Christopher Birdwood Thomson was a interesting character: he came from a British Army family, with both his father and his grandfather on his mother's side being generals in India. Despite his aristocratic background and a private school education, his advancement in life was mostly his own doing - Thomson had a gift for seeing opportunity where others saw problems. A British Army engineer as his father had been, Thomson soon learned the key for dealing with his social betters: do whatever they wanted, regardless of the problems this would cause. This problem-solving knack distinguished him in the eyes of his superiors, and his first job in World War One was the plumb assignment of serving as interpreter between the initial commander of the British Expeditionary Force, Sir John French, and General Joffre, head of France's forces. He was also dispatched to Romania, where he acted as a military adviser to Romania's disastrous joining of the Allies. He also found time to romance and marry a genuine Romanian Princess. He was then dispatched to the Middle East, where he once again distinguished himself at the Battle of Jericho. Part of the official British delegation at the Versailles, he found himself completely objecting to the treaty on the grounds it was in his view sowing the seeds of another war. This sparked an interest in politics, and despite being from a traditional Conservative background, he found himself standing as a Labor MP. That Ramsey MacDonald was a personal friend of Thomson was likely part of this, though it was also a shrewd political move: by getting on the Labor train early, he was considered for much higher positions than he otherwise would have been. In the election that created the Labor Government, Thomson had stood for election and lost, and was made a peer so he could become Air Minister. (Under the Westminster Parliamentary system, anybody serving as a minister in the government's cabinet has to be a MP or a peer.)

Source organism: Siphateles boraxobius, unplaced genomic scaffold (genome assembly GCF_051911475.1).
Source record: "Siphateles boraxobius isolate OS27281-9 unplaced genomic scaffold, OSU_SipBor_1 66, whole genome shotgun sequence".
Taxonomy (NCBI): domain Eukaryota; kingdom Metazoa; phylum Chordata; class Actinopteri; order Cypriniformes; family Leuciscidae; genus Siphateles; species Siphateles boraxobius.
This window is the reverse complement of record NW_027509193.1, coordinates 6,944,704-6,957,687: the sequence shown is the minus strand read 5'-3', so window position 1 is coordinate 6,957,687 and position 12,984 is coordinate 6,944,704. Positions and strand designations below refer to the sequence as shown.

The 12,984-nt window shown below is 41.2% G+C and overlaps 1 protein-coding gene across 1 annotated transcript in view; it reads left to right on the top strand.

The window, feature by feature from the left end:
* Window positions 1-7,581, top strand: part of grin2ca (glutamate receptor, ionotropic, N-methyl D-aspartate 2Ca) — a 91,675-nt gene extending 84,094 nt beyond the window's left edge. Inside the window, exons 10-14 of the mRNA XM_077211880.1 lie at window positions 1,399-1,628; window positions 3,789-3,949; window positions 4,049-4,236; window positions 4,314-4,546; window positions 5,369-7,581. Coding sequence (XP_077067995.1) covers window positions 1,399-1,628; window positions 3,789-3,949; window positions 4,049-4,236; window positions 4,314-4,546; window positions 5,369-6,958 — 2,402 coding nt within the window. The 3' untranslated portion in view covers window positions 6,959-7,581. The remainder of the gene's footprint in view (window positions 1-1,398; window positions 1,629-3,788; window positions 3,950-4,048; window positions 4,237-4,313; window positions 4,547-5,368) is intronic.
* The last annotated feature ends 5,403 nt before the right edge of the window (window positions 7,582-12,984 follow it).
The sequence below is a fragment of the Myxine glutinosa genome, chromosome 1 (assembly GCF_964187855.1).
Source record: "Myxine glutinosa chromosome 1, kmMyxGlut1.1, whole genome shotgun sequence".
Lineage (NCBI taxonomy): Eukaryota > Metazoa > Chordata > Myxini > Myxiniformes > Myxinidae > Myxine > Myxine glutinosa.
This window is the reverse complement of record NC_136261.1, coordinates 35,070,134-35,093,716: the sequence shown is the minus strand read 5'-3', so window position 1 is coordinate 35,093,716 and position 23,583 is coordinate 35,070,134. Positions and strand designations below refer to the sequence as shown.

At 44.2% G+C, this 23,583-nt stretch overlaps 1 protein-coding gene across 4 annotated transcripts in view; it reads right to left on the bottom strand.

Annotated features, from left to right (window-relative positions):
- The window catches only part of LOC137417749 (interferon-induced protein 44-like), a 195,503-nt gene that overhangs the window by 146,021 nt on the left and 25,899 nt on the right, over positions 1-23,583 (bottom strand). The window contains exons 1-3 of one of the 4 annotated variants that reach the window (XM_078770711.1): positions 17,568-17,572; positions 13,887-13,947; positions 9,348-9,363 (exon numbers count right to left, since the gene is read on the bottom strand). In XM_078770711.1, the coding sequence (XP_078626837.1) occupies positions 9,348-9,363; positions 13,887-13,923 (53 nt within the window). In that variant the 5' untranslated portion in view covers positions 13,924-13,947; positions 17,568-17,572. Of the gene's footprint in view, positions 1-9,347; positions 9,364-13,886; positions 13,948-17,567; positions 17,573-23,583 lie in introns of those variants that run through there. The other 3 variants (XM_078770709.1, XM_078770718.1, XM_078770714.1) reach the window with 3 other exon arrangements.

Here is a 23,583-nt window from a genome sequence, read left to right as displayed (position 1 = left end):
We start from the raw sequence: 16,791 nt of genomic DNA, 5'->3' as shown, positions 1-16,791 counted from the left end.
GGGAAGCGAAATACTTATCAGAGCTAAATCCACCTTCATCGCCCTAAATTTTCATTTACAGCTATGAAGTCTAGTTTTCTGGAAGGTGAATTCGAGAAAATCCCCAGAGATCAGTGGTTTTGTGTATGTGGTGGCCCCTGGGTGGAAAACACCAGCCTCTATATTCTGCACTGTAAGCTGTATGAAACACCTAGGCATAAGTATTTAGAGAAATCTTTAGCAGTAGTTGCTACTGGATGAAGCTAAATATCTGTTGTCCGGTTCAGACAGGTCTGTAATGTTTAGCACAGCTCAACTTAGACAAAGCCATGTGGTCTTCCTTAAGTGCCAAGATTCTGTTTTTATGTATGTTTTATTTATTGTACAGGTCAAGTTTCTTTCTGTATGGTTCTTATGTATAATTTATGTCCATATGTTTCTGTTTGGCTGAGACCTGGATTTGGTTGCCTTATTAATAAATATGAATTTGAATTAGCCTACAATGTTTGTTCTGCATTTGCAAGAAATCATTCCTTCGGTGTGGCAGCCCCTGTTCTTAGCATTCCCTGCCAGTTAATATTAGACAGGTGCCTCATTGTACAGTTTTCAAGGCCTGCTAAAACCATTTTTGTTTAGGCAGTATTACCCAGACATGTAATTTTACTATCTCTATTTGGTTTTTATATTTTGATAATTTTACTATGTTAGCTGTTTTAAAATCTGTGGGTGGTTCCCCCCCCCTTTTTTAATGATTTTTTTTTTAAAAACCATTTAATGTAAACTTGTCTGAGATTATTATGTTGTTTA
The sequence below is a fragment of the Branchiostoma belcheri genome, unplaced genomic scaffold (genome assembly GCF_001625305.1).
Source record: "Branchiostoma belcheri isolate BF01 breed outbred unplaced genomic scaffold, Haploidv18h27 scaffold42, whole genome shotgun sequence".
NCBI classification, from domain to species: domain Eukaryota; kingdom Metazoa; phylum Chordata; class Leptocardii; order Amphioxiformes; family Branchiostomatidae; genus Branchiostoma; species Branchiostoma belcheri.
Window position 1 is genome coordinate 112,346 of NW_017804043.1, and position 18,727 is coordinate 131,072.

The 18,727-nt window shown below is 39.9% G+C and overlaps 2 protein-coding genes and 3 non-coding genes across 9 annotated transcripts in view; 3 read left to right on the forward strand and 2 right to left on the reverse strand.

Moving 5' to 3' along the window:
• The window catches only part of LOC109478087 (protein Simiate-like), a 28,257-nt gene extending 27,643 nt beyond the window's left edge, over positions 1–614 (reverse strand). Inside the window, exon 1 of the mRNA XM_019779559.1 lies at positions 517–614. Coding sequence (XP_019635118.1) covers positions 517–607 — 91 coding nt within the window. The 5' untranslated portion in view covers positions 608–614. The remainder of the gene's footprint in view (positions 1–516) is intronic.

The new Lord wasted little time. The socialist elements in the Labor party never liked the Burney scheme's reliance on private enterprise, and in the Westminster parliamentary system any scheme not set in stone, almost by definition, had to be meddled with, least the other party get credit for a success. Lord Thompson and the other distinguished gentlemen had a lot of meetings, and came up with a odd compromise. Known as the Imperial Airship Scheme, they proposed a contest. Vickers would build a airship using private enterprise, the R100. At the same time, the Government would demonstrate the superiority of government controlled industry by constructing a rival airship, the R101. Whoever built the best airship would build the remaining four airliners for the Imperial Scheme. As far as compromises went, it was original, one must give it that. It was also something that seems seems to have had ex post facto rationales later attached to it, like getting greater efficiency via competition instead of single-sourcing, and the hedging of technological bets, for if one ship proved a failure the scheme could rely on the other. But the initial motive was purely political. At any rate, the competition proved extremely popular with the press, who loved a good horse race. The plan was also very popular with the public; as the airships were constructed, the enthusiasm the general public had for the airships was if anything like the space race in the 1950s and `60s. The R100 was dubbed the 'Capitalist' airship by the press, and the R101 the "socialist" airship.